We also need to consider the frequent and disconnected use of office productivity tools to manage the enterprise data landscape. As useful and accessible as these tools are, they create a fragmented, chaotic and disparate overall data management solution.

All this together creates a disparate set of data technologies, methods and tools and a systemic data landscape interoperability issue. Choosing a more foundational and future proof approach, however, has the ability to reduce this technology and method complexity footprint and also reduce the need to adopt every new invention as it hits the streets... choosing only ones that uplift business value in real terms.

Attributing cost to this is based on the simplification and increased forward stability of the enterprise data management technology landscape... and therefore a reduced ongoing cost of enterprise data management activities.

Enterprise class data solutions are not cheap, you would expect an annual cost running into the region of around £400K per year and if you have a few of them, say five in total all specializing in a specific area of data management, that soon adds up. That's £2M per year or £10M over five years.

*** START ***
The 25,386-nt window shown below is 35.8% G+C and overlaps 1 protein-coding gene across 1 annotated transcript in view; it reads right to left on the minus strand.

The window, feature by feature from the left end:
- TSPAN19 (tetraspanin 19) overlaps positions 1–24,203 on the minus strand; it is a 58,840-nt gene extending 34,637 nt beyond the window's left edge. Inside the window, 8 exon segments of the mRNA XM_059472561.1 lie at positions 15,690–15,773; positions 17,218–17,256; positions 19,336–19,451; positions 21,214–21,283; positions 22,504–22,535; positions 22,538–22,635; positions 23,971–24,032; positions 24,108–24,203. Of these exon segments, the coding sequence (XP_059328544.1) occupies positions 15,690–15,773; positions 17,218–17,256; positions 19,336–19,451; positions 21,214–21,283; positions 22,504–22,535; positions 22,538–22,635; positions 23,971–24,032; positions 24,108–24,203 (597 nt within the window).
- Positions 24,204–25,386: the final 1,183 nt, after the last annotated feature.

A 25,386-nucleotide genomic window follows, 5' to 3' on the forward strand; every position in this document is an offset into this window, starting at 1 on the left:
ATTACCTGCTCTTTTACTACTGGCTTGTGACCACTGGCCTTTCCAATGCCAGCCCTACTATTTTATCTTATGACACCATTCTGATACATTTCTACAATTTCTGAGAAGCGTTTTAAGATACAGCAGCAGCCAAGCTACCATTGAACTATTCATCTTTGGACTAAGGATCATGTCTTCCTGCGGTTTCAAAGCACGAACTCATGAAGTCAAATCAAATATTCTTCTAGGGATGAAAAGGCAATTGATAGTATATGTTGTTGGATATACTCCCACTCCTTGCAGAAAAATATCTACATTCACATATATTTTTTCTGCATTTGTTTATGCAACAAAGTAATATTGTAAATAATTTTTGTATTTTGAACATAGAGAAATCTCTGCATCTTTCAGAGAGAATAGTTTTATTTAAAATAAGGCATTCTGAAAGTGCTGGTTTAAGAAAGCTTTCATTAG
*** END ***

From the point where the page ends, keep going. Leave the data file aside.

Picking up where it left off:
So, harmonizing them into a fewer number with greater foundational scope saves you money, let us say we can remove three of them and replace them with a single solution at the same annual cost of a single one... that has saved a further £800K per year or £4M every time you can do this.

Part 4 - The Cost of Ignorance

In today’s world of ever increasing data regulation and compliance, not knowing what data you have, where it lies, how it moves and how it is processed at detail is becoming a very risky position to be in for a business. Fines can run into the millions and the reputation loss can be severe.